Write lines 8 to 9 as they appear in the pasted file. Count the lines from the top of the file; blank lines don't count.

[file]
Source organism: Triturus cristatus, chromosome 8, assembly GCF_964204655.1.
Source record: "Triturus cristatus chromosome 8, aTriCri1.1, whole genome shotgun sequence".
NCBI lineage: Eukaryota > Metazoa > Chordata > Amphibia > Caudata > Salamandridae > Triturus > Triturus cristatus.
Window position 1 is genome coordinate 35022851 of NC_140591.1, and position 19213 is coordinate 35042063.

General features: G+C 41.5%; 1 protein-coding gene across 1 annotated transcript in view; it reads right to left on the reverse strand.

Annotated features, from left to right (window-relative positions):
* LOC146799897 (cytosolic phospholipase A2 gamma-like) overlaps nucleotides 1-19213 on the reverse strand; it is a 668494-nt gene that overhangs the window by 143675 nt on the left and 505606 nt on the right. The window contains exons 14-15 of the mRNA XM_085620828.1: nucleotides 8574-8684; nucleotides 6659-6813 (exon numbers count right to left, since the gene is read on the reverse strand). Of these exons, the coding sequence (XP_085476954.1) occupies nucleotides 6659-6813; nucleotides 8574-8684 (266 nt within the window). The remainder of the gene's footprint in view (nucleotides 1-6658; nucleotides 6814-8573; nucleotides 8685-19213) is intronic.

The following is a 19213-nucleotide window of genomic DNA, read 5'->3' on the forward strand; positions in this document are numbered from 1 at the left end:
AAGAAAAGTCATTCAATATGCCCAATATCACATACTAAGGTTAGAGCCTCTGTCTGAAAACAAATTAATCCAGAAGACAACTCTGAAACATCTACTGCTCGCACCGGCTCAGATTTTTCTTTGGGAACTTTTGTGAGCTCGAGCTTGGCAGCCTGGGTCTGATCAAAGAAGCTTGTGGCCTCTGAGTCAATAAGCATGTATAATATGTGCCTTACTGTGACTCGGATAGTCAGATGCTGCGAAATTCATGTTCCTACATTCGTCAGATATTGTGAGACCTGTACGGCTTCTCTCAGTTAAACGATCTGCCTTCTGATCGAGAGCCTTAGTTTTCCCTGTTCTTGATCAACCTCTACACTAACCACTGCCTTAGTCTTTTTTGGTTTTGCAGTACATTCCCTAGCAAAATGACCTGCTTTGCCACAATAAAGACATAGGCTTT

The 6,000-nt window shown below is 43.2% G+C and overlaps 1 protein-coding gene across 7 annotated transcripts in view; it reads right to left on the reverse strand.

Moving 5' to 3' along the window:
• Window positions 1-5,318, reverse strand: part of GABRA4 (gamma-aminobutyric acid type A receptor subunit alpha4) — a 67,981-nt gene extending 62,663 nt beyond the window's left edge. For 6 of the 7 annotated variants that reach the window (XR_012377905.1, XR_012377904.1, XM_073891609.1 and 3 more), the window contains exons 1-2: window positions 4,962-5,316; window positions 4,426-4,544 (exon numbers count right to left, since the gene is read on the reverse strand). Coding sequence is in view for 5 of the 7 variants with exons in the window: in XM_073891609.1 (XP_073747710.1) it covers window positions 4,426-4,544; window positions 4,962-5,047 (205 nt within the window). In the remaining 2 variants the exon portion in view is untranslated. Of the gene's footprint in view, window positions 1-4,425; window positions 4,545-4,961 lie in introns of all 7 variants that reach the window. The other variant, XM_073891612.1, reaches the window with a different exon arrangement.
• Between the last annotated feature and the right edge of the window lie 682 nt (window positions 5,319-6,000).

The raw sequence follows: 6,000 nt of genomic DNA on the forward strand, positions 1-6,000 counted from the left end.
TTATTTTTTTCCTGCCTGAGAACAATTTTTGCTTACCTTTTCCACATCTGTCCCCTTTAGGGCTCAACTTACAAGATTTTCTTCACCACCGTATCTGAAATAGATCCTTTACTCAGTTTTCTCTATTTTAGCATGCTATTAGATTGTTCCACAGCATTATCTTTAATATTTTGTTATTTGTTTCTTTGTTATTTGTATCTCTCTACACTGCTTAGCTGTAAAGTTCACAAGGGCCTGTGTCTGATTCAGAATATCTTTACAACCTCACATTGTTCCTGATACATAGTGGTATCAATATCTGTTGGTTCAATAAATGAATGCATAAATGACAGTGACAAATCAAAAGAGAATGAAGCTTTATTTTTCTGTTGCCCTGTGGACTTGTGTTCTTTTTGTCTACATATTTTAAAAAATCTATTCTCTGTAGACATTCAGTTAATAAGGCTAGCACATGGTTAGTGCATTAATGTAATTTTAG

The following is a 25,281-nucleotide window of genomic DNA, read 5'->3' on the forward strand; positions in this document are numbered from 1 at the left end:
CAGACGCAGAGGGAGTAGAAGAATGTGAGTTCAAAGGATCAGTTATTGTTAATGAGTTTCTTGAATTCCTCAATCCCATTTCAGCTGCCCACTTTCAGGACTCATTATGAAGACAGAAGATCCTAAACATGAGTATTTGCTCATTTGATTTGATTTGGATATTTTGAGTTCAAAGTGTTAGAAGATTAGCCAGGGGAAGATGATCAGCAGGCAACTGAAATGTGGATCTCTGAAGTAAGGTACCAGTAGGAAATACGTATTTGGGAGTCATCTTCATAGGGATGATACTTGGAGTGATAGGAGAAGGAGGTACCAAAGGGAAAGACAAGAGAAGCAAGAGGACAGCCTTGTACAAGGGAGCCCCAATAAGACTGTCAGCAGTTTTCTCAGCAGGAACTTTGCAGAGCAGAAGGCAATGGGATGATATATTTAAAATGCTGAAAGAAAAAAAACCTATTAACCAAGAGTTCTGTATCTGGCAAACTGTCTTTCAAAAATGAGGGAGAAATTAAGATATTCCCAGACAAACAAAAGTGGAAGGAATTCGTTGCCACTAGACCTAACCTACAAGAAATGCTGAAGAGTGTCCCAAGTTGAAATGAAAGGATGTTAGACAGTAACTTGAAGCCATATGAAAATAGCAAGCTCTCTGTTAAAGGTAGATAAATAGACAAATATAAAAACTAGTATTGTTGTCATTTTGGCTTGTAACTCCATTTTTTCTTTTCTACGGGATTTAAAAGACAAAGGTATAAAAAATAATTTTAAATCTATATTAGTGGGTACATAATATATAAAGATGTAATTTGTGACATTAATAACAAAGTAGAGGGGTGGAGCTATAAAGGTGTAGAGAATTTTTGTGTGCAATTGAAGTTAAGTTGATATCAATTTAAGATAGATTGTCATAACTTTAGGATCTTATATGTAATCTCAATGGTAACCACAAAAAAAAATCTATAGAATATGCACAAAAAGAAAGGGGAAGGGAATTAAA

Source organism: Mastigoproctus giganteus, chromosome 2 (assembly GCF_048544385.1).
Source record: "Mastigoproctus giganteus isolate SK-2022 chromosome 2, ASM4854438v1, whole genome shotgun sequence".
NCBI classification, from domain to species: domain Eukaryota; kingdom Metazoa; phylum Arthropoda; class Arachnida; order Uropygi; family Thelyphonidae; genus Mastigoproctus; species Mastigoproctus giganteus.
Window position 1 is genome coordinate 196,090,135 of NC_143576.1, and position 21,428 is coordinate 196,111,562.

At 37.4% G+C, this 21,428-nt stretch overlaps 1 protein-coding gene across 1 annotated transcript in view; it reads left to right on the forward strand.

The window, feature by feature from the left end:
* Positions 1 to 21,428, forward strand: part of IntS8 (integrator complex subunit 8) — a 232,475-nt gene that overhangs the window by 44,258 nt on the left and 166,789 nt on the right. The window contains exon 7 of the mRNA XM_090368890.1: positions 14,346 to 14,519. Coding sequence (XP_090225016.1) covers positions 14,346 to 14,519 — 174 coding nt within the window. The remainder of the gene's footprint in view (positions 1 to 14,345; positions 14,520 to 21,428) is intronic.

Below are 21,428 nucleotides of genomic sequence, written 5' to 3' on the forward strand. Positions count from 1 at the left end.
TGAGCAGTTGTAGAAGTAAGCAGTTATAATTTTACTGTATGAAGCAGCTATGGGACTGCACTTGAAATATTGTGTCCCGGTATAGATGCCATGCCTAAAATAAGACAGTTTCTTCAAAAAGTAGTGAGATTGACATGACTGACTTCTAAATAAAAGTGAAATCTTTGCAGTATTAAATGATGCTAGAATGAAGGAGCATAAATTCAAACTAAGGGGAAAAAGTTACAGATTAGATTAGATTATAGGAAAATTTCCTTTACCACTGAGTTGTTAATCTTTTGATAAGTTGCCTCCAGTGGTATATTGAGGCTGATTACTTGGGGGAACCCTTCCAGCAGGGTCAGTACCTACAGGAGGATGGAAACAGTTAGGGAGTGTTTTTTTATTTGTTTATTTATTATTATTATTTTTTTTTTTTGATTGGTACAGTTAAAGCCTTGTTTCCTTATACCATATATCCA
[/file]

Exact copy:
The following is a 19213-nucleotide window of genomic DNA, read 5'->3' on the forward strand; positions in this document are numbered from 1 at the left end:
AAGAAAAGTCATTCAATATGCCCAATATCACATACTAAGGTTAGAGCCTCTGTCTGAAAACAAATTAATCCAGAAGACAACTCTGAAACATCTACTGCTCGCACCGGCTCAGATTTTTCTTTGGGAACTTTTGTGAGCTCGAGCTTGGCAGCCTGGGTCTGATCAAAGAAGCTTGTGGCCTCTGAGTCAATAAGCATGTATAATATGTGCCTTACTGTGACTCGGATAGTCAGATGCTGCGAAATTCATGTTCCTACATTCGTCAGATATTGTGAGACCTGTACGGCTTCTCTCAGTTAAACGATCTGCCTTCTGATCGAGAGCCTTAGTTTTCCCTGTTCTTGATCAACCTCTACACTAACCACTGCCTTAGTCTTTTTTGGTTTTGCAGTACATTCCCTAGCAAAATGACCTGCTTTGCCACAATAAAGACATAGGCTTT